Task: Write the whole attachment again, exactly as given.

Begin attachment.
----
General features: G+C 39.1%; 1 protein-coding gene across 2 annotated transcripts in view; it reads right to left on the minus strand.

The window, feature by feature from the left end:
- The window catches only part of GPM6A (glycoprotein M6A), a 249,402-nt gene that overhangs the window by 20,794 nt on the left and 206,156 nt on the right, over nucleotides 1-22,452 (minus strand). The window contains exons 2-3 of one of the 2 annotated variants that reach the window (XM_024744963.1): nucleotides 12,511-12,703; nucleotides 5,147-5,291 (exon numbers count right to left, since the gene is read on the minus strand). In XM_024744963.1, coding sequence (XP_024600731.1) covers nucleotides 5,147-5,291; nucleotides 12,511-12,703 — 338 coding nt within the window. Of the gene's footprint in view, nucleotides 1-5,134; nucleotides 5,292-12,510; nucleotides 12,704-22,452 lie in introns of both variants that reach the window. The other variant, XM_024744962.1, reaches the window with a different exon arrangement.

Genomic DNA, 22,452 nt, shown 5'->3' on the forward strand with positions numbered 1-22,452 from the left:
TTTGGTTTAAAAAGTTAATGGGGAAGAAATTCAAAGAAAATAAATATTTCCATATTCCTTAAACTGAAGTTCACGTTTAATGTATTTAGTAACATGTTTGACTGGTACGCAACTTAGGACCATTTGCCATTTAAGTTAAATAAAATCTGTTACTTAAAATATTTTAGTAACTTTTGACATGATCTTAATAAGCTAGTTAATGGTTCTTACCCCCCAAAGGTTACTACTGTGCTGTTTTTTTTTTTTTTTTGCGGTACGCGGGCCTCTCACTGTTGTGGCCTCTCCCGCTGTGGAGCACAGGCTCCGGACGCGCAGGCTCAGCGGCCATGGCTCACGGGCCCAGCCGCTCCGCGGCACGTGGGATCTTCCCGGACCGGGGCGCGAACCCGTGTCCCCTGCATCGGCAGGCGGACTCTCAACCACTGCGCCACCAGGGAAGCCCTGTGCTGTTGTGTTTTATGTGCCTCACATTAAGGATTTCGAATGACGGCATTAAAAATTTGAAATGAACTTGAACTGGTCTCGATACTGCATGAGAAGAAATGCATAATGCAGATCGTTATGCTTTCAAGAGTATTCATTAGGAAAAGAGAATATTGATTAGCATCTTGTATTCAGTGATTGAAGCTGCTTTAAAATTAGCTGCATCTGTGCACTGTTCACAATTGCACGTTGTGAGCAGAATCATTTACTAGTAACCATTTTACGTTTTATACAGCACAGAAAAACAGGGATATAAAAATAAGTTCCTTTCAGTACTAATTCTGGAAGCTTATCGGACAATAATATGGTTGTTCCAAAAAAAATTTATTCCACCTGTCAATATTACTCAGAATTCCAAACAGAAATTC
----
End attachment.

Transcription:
General features: G+C 39.1%; 1 protein-coding gene across 2 annotated transcripts in view; it reads right to left on the minus strand.

The window, feature by feature from the left end:
- The window catches only part of GPM6A (glycoprotein M6A), a 249,402-nt gene that overhangs the window by 20,794 nt on the left and 206,156 nt on the right, over nucleotides 1-22,452 (minus strand). The window contains exons 2-3 of one of the 2 annotated variants that reach the window (XM_024744963.1): nucleotides 12,511-12,703; nucleotides 5,147-5,291 (exon numbers count right to left, since the gene is read on the minus strand). In XM_024744963.1, coding sequence (XP_024600731.1) covers nucleotides 5,147-5,291; nucleotides 12,511-12,703 — 338 coding nt within the window. Of the gene's footprint in view, nucleotides 1-5,134; nucleotides 5,292-12,510; nucleotides 12,704-22,452 lie in introns of both variants that reach the window. The other variant, XM_024744962.1, reaches the window with a different exon arrangement.

Genomic DNA, 22,452 nt, shown 5'->3' on the forward strand with positions numbered 1-22,452 from the left:
TTTGGTTTAAAAAGTTAATGGGGAAGAAATTCAAAGAAAATAAATATTTCCATATTCCTTAAACTGAAGTTCACGTTTAATGTATTTAGTAACATGTTTGACTGGTACGCAACTTAGGACCATTTGCCATTTAAGTTAAATAAAATCTGTTACTTAAAATATTTTAGTAACTTTTGACATGATCTTAATAAGCTAGTTAATGGTTCTTACCCCCCAAAGGTTACTACTGTGCTGTTTTTTTTTTTTTTTTGCGGTACGCGGGCCTCTCACTGTTGTGGCCTCTCCCGCTGTGGAGCACAGGCTCCGGACGCGCAGGCTCAGCGGCCATGGCTCACGGGCCCAGCCGCTCCGCGGCACGTGGGATCTTCCCGGACCGGGGCGCGAACCCGTGTCCCCTGCATCGGCAGGCGGACTCTCAACCACTGCGCCACCAGGGAAGCCCTGTGCTGTTGTGTTTTATGTGCCTCACATTAAGGATTTCGAATGACGGCATTAAAAATTTGAAATGAACTTGAACTGGTCTCGATACTGCATGAGAAGAAATGCATAATGCAGATCGTTATGCTTTCAAGAGTATTCATTAGGAAAAGAGAATATTGATTAGCATCTTGTATTCAGTGATTGAAGCTGCTTTAAAATTAGCTGCATCTGTGCACTGTTCACAATTGCACGTTGTGAGCAGAATCATTTACTAGTAACCATTTTACGTTTTATACAGCACAGAAAAACAGGGATATAAAAATAAGTTCCTTTCAGTACTAATTCTGGAAGCTTATCGGACAATAATATGGTTGTTCCAAAAAAAATTTATTCCACCTGTCAATATTACTCAGAATTCCAAACAGAAATTC